8 Things Northern Irish ‘Exiles’ Miss…

CastlesFor the average Northern Irish expat, or perhaps that should be ex-William, (you know all that Derry / Londonderry stuff), there are some things that no amount of sunshine, freedoms, right to arm bears, surfing, skiing, wearing thongs, eating poutine, swanning in Greenwich Village, doing Hakas or cuddling Koalas will ever replace. These are the eight essentials we have been denied, albeit voluntarily, through our choice of abode. And before you all cry foul, no, I don’t expect sympathy. Although if you can manage to mail a box of No.4 past Aussie customs, I’ll be very grateful.

Copyright Ormo Bakery

1.  Fadge – Yes, I realise you can make it yourself, I understand that. I’ve even done it myself, with not bad results, but it isn’t Ormo is it? It just doesn’t taste the same and you can’t just run in to the wee shop on the way home and pick some up.

2.  Walking down the street and knowing, just from the look of them, who the person coming towards you is.
“Here comes one of them *insert appropriate family name* boys. Rough lot them, so they are. You want to steer clear.”
Or,
“Uch, look at that poor wee wean. She must be a ******** for she has her Da’s big nose, so she does.”
You might live away long enough to know friends and neighbours, but you’ll never live away long enough to know their family history on sight.

3.  The heel of a plain loaf, toasted – No further explanation required on that really. Is there? You either get it, or you’re now wondering what the heck a ‘plain loaf’ is.Veda

4.  As we are on breads again, (you’ll find it’s a recurring theme) I have but one word for you… VEDA. Thickly sliced, toasted under a grill because the thickness of the slice won’t fit in a pop-up and slathered in butter. None of your low-cholesterol, medium plastic, maybe margarine, washed-out-colour spreads here. Nope. It has to be butter and yes I can believe it isn’t, so stop it. Butter. Lots of it. Almost as thick as the slice, crushed into it with a forceful knife hand, whilst making a wee cup of tea with the other. By wee cup of tea, I mean of course, a big mug of the stuff.

5.  Having to look around and check who is in the vicinity before you start speaking about politics, religion or that ssshhhfamily down the road with the big noses. Now, you might see this as a good thing, but it isn’t. For in Norn Iron, we had a set limit on the topics that were suitable for discussion in public. They were, in order, the weather – the state of the local Town-Council (no, this isn’t real politics, this is about the eejits on the council not doing what they’re meant to, or indeed, doing daft stuff we didn’t want) – sport (but not including football teams from Scotland),   our last meal out, where we went, what we had, exactly. What everyone else with us had, exactly. How good it was or wasn’t, who served us and how nice they were or weren’t. That subject alone could take most of an afternoon. When all of those topics were eventually exhausted, we would revisit the weather. It made for a much more harmonious life. But in our lands of exile, people will talk about anything in public. It’s quite off-putting. They seem to think that free and open speech is the way life should be. For the sanity of the Northern Irish who walk among you, I’d prefer it if you would recall the words of a song by Colum Sands:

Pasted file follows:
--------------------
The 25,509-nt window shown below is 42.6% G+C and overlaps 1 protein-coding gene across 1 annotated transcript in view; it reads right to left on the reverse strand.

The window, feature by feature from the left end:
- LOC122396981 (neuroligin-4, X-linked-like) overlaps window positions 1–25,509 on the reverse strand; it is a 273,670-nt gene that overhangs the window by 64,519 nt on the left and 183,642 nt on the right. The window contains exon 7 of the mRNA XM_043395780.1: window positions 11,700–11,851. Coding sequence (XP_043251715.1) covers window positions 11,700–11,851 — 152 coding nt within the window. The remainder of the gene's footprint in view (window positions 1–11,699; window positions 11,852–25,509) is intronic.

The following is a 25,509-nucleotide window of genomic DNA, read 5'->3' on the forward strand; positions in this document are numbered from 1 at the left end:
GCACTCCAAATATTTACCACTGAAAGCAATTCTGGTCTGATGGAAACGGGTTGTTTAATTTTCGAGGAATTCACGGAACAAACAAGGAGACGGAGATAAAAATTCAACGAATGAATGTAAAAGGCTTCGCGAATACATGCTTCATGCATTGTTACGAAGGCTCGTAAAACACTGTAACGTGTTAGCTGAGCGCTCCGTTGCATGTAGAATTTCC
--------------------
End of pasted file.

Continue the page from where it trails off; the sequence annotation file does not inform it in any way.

"Whatever you say, say nothing, when you speak about you know what, for if you know who should hear 
you, you know what you'll get, they'll take you off to you know where, for you wouldn't know how 
long..." (You can watch a performance by Colum, in Canberra of all places, by clicking here.)

Peat6.  Peat. The smell of it. There’s nothing like a slacked-up fire with a couple of peat briquettes smouldering underneath to make the world smell warm and comforting. Wood fires do a job, but just like homemade fadge not being Ormo, so wood smoke isn’t peat.

7.  Being able to order a drink or carry-outs properly. A vodka and white for some reason doesn’t make sense to the rest of the world. Neither, it seems, does a fish supper, or a sausage supper. Unless you happen to live in Scotland. They get what the “supper” is all about, but the rest of the planet just looks blankly. I’m not even going to mention trying to buy brown lemonade…

8.  Number 8 and last on our list is just that. The number 8. Pronounced as it should be, “AiT”. Short, sharp,  Not pronounced like it starts with ‘aiii’ nor drawn out to be almost two syllables. It isn’t even one syllable the way we say it. It’s more of a syll – half a noise with a resounding T at the end. Speaking of which, it must be time for a wee cup of the stuff. Where’s my mug?

Ian Andrew
Australia

Ian Andrew is the author of the alternative history novel A Time To Every Purpose and the detective thriller Face Value.
Both are available on Amazon.
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7 thoughts on “8 Things Northern Irish ‘Exiles’ Miss…

  1. The food thing is always the most evocative. Bread is the national distinction, everywhere. For a South African it is dried peaches so hard and sour you have to suck them before you chew. When first in London the fruit issue loomed so large I kept a peach stone on the bath edge. At a pound each it was refreshed only monthly! Have you read Liall William’s ‘History of the Rain? A most wonderful evocation of a(Southern?) Irish village’s intimate knowledge of Everybody.As well as a life in books; a truly magical book I wish I had written. Thanks for following my rather intermittent blog

    Like

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